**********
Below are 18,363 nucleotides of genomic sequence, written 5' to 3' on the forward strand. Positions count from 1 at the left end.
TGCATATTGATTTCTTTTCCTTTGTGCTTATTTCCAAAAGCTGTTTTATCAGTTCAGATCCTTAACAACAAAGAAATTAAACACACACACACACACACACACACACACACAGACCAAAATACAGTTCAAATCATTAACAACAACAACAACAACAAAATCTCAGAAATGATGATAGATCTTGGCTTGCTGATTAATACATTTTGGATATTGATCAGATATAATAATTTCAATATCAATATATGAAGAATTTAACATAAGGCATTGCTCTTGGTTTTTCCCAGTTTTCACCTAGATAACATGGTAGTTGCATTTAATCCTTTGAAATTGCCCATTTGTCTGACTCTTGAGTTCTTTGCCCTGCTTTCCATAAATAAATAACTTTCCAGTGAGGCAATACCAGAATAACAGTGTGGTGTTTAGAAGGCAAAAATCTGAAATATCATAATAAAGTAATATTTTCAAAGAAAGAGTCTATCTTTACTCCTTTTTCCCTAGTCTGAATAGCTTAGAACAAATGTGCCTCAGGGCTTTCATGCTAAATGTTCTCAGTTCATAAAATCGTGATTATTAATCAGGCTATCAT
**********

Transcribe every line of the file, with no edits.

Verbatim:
Below are 18,363 nucleotides of genomic sequence, written 5' to 3' on the forward strand. Positions count from 1 at the left end.
TGCATATTGATTTCTTTTCCTTTGTGCTTATTTCCAAAAGCTGTTTTATCAGTTCAGATCCTTAACAACAAAGAAATTAAACACACACACACACACACACACACACACACAGACCAAAATACAGTTCAAATCATTAACAACAACAACAACAACAAAATCTCAGAAATGATGATAGATCTTGGCTTGCTGATTAATACATTTTGGATATTGATCAGATATAATAATTTCAATATCAATATATGAAGAATTTAACATAAGGCATTGCTCTTGGTTTTTCCCAGTTTTCACCTAGATAACATGGTAGTTGCATTTAATCCTTTGAAATTGCCCATTTGTCTGACTCTTGAGTTCTTTGCCCTGCTTTCCATAAATAAATAACTTTCCAGTGAGGCAATACCAGAATAACAGTGTGGTGTTTAGAAGGCAAAAATCTGAAATATCATAATAAAGTAATATTTTCAAAGAAAGAGTCTATCTTTACTCCTTTTTCCCTAGTCTGAATAGCTTAGAACAAATGTGCCTCAGGGCTTTCATGCTAAATGTTCTCAGTTCATAAAATCGTGATTATTAATCAGGCTATCAT